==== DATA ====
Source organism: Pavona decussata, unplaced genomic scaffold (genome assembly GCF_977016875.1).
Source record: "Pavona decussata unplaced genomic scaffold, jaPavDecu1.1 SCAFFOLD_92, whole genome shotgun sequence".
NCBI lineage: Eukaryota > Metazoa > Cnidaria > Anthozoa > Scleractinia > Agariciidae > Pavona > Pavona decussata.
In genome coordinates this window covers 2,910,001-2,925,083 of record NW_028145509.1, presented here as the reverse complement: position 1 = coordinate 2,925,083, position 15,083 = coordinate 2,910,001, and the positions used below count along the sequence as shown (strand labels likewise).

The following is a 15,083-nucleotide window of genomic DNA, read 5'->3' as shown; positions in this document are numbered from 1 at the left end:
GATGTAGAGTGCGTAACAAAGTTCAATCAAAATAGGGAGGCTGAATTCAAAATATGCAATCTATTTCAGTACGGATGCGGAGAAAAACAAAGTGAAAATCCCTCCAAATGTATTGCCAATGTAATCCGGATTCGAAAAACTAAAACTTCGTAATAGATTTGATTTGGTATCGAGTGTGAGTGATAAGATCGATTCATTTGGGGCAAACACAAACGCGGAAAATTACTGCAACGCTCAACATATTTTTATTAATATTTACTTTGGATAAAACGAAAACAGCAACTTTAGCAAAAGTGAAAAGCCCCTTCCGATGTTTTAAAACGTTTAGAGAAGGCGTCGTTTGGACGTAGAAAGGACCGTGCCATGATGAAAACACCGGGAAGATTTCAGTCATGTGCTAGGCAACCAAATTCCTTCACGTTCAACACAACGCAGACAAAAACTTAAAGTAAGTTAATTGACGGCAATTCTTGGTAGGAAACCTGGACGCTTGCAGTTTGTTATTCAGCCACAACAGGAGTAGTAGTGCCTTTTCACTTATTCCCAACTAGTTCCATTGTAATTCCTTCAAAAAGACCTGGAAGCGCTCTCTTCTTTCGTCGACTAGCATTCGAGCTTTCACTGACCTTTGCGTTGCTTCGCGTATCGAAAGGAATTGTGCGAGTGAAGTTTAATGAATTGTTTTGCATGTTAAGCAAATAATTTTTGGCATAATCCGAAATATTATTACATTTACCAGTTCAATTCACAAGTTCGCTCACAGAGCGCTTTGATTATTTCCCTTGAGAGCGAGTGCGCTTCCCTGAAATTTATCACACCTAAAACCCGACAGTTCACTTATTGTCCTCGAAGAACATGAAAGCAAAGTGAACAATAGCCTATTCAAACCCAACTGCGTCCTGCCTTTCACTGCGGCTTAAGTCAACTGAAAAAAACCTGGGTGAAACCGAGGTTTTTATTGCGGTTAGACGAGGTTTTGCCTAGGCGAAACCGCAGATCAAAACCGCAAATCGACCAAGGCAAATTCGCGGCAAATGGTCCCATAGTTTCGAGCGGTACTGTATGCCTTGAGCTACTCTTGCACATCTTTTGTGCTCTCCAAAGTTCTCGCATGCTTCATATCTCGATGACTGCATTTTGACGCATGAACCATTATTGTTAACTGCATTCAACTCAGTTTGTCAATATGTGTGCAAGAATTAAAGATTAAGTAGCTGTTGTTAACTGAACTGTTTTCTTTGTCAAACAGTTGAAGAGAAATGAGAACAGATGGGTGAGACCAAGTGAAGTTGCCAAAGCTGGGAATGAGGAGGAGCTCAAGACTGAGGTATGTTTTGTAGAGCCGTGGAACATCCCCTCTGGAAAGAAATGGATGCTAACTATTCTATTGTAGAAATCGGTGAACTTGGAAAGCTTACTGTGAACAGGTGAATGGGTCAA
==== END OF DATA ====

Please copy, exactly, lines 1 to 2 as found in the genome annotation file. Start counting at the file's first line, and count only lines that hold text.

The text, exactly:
Source organism: Pavona decussata, unplaced genomic scaffold (genome assembly GCF_977016875.1).
Source record: "Pavona decussata unplaced genomic scaffold, jaPavDecu1.1 SCAFFOLD_92, whole genome shotgun sequence".